It’s incredibly convenient for visitors that English is a widely spoken language in the Fijian Islands. Nearly everyone living in Fiji understands English and many people can even read and write it. This makes planning simple and finalizing logistics far easier, and hospitality in Fiji is certainly aided by the country’s multilingual speakers. You can also feel more confident that your questions are understood and answered correctly.
Given Fiji’s location in the South Pacific Ocean, you may wonder how English made its way to the islands.
The Languages of Fiji
There are three official languages in Fiji. The traditional language is Fijian. Fijian is spoken by indigenous Fijians and used for day-to-day conversation, some business transactions and traditional events. The specific dialect of Fijian that’s used today is called Bauan.
Fijian is mostly spoken in secluded communities and villages, not tourist centers and cities. As a visitor, you will always encounter a few words of Fijian, such as bula during your trip. But you aren’t likely to hear it spoken in conversation outside a local village or kava ceremony. It is estimated that a mere 54% of the population is fluent in Fijian.
Hindi is another official language in Fiji. There are a large number of Indian immigrants to the island country, and they continue to use the language of their homeland. Roughly 37% of people living in Fiji speak Hindi. However, words from Fijian and English have become part of the Hindi dialect here in Fiji to create a variant of the traditional Hindi you would hear in New Delhi and other parts of India.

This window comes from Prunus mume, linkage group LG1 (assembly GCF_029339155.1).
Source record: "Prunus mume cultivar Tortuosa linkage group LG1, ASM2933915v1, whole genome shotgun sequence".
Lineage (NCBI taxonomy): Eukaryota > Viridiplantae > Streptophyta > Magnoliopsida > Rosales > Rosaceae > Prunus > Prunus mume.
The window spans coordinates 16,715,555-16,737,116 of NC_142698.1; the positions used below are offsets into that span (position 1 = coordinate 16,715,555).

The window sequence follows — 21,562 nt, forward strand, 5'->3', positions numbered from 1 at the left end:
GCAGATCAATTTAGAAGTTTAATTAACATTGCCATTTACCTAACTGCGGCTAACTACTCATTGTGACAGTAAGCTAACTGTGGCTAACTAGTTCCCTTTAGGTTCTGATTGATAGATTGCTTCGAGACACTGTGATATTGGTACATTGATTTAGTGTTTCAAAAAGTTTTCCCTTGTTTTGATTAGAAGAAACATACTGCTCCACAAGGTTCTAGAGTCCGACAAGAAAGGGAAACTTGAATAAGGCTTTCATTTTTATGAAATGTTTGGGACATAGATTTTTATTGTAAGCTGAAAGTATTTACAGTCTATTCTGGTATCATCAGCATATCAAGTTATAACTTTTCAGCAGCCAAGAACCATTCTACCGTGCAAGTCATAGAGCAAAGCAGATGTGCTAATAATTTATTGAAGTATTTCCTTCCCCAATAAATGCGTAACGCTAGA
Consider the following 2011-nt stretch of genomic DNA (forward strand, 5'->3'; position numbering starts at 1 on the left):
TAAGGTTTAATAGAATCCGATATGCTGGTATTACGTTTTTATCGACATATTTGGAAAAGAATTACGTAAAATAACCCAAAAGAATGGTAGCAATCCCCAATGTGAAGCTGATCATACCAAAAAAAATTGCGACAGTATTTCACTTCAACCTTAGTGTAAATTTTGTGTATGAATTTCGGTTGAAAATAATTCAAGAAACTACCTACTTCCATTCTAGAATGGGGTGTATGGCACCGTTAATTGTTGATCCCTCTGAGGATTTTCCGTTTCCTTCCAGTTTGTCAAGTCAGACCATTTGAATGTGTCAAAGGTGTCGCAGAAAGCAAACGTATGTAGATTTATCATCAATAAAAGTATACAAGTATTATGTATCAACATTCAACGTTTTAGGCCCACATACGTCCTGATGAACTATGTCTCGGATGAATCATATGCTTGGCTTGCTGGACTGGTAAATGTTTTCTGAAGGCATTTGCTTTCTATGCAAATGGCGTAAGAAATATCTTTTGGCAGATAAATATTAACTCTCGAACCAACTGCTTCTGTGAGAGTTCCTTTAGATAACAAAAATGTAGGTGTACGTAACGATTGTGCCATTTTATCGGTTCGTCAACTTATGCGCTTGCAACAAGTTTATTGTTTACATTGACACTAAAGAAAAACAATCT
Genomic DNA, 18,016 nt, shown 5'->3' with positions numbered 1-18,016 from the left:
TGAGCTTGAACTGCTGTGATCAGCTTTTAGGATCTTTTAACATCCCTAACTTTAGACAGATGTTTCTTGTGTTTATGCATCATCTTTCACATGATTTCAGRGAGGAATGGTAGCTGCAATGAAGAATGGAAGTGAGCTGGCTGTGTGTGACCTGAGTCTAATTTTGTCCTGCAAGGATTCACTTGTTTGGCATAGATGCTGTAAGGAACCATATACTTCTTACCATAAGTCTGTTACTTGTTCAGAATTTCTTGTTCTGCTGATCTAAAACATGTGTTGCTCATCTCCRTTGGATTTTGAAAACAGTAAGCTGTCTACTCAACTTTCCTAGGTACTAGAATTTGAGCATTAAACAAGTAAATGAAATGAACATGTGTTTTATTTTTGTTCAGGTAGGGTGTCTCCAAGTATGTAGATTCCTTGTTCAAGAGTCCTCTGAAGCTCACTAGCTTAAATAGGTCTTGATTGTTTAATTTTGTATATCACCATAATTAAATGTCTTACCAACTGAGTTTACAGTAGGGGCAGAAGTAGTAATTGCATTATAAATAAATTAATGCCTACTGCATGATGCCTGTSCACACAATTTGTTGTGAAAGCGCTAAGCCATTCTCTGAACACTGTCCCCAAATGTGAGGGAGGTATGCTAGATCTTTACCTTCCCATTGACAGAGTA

Lastly, English is the most widely spoken language in the country. It is the language of business and government in Fiji, and it is also what is primarily spoken in conversation and taught in schools. It is the lingua franca in Fiji. How did English become the common and official form of communication? Fiji’s history holds the answer.
The Colonization of Fiji
Primarily, Fiji is a country of English speakers. You’ll hear English on your television and read it in the newspapers. But indigenous people didn’t initiate the proliferation of English. Rather, the use of English in every sphere, from daily conversation to government, started with the British claiming and colonizing the islands.
Fiji was declared a British colony in 1874. At this time, a king of Fiji named Tui Viti ruled Fiji. However, Tui Viti and the Kingdom of Fiji found itself in growing debt to the United States Navy. Simultaneously island chiefs across Fiji were becoming discontented with the monarch and demanding changes. Tui Viit agreed to cessation in favor of the British crown after the mounting debt and internal strife caused the current monarchy to collapse.
Britain would claim Fiji as a colony up until 1997. These extensive years of British control changed several things in Fiji. Some cultural customs were abolished, such as cannibalism, and other aspects of British culture and custom were imported, such as English. Even as the Fijian Islands were declared independent in 1997, the impact of British influence remained.
Using English in Fiji Today
You’ll frequently hear Fijians speak to one another in English, and despite the history of the language in Fiji, using it isn’t considered rude or impolite. In fact, Fijians embrace English and the positive impact it has on tourism here. Just as the common language helps visitors communicate their questions and concerns, English gives Fijians the opportunity to ask questions and have conversations with visitors.
Still, many people coming to Fiji appreciate the opportunity to embrace local customs, language among them. If you’d like a chance to learn a few words of Fijian before your trip, you can find a list of common phrases from TripSavvy, here.
Planning your trip to Fiji? Learn about the common Fijian phrases and other local customs while staying at Raiwasa Private Resort.